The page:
When an employee is proud of the brand they help to create, they’re more likely to behave in such a way that promotes the success of the brand. As a result, you’ll have happier customers—and perhaps new customers too, since your employees will also provide a word of mouth advertising. And why wouldn’t they? They’re proud of where they work.

A strong brand image can inspire employees to stay with your company longer, and this can help to alleviate the high turnover rate that many businesses suffer from. If an employee knows that the brand they’re working for has a strong future—and possibilities for upward mobility in their own career paths—the likelihood that your employees will look for “greener pastures” will be significantly reduced.

#2 Strong Branding Generates Long Term Financial Value

Even if your company never offers an IPO, having long financial value is one of the most positive aspects of good brand recognition. A strong brand can practically guarantee future business and sales—even if the economy is currently in a downturn. A strong brand can also act as leverage in the event that you need a business loan or funding. The more your focus on presenting your brand in a positive light, the better the odds are that your business will have future value, whether that’s for financial leverage, to enter a merger, or to sell it later.

You’ll also find that having a strong brand will help you find potential business partners should you ever decide that you need them. Working in joint ventures can be a major asset to any business, but without a strong, recognizable brand it can be far more difficult to find partners of this kind. A strong brand can help you get the right people on board to work with—whether they become your partners or just other businesses that you work with. Neglecting your brand image reduces trust in these kinds of situations.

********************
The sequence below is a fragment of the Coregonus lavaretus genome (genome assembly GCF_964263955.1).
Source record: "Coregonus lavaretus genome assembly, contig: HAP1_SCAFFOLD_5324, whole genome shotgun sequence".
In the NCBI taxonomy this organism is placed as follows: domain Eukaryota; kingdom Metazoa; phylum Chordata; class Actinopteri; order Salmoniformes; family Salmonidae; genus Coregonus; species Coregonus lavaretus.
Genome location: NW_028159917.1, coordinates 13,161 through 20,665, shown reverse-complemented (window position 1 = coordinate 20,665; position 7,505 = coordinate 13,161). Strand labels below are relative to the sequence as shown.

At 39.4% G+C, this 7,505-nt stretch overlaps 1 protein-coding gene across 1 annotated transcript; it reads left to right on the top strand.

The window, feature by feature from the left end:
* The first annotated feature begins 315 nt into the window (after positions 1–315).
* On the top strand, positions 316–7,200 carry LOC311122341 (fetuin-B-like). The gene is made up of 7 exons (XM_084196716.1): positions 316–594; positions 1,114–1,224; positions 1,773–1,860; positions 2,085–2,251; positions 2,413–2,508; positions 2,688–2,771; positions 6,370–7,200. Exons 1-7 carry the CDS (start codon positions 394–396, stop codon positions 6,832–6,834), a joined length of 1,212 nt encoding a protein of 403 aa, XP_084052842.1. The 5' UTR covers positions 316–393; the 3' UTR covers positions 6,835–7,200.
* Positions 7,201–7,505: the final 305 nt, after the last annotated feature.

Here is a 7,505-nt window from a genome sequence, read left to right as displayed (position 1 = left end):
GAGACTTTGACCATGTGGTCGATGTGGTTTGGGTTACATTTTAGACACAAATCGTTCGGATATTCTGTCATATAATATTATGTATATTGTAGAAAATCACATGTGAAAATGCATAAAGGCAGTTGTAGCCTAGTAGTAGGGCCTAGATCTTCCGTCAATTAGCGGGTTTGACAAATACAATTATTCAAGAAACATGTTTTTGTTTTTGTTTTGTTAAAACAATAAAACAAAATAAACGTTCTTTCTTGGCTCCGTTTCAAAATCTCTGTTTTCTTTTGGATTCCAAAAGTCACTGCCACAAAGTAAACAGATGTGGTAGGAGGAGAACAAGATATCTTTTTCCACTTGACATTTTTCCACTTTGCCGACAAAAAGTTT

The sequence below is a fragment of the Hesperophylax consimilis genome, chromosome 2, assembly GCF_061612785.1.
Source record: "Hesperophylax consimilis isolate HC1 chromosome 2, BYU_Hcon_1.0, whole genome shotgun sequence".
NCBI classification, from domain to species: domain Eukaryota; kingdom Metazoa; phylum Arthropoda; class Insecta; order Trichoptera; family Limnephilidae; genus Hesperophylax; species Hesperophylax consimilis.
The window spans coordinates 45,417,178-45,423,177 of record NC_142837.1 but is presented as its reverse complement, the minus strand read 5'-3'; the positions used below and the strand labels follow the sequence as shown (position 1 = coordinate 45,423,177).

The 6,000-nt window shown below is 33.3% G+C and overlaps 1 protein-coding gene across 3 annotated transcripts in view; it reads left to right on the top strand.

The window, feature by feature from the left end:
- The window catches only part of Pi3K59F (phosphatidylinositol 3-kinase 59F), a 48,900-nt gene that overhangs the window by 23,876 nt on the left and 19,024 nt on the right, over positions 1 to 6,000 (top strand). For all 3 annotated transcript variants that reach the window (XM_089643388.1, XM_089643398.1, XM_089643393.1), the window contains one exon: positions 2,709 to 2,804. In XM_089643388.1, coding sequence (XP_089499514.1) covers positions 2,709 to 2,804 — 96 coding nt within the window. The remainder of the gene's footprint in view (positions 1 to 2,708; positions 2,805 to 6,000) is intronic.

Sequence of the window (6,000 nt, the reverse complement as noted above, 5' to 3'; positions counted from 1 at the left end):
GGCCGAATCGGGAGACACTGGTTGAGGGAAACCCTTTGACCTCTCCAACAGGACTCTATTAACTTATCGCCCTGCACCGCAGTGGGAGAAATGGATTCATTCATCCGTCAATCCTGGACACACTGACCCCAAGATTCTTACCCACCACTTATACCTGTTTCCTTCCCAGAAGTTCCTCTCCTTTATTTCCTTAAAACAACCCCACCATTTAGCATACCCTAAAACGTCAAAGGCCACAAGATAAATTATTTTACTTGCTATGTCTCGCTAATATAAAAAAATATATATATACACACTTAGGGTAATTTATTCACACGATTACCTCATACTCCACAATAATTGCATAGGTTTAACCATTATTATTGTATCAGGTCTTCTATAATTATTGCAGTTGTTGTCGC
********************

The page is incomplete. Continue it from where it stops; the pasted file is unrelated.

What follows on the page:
#1 Strong Brands Build Trust

This is the most important reason why you should focus on building your brand recognition. A strong brand promotes trust from everyone involved. Most importantly, of course, are your customers, but your employees will also find more motivation and will be more likely to stay loyal to your business for years to come. You’ll have trust from other companies with which you do business, you’ll have trust from potential lenders, and you’ll have trust from all involved financial parties concerning the future of your business and your brand.

Strengthening your brand and developing a loyal following isn’t just about making more sales—it’s about making a strong future for your company. These are the reasons why building a strong brand identity is more about just advertising a product or service, it’s about ensuring the future of your business.

Josh MacDonaldJosh MacDonald is an internet entrepreneur and software develop best known for his development of marketing automation software. Check him out on Twitter or his blog.

7 Ways to Get More Podcast Subscribers

7 WaysTo GetMorePodcastSubscribers

I’ve been podcasting now for over ten years and I still crave new subscribers. Now, don’t get me wrong, the benefits of podcasting for me are so strong I would do it even if no one subscribed, but exposure is one key reason to put in the time and effort (although it’s not that much time and effort) and getting more listeners can only help.

If you’re interested, you can find, listen, and subscribe to my long, long list of archives here.

The key to gaining more subscribers is to form a connection with your audience. Give them a sense of who you are and how you think and, not only will it drive traffic to your site, but it could also open up doors for customer growth and monetization.

If you are interested in the technical aspects of podcasting, here’s a show I did with John Lee Dumas of Entrepreneus on Fire where I sketch out exactly how I podcast.

Below you’ll find seven tactics to consider as you build your podcast following.

#1 Guest Selection

One of the best ways to drive traffic is to find and interview interesting people. It doesn’t hurt a bit if they are influencers in your niche. These folks most likely have a large audience and could drive traffic back to your site.

You shouldn’t expect your guests to promote their episode, but you should ask and make it easy to do if you want to gain from this form of exposure.

While promoting through social media channels is great, having guests send a link to your episode through email is definitely more effective. But this can be challenging since most people are protective over their email lists. One way around that is to suggest they add a “PS” to the bottom of an email that is already going out that week. Take it a step further and pre-write the email and social materials for them and add it to a follow-up email in link format.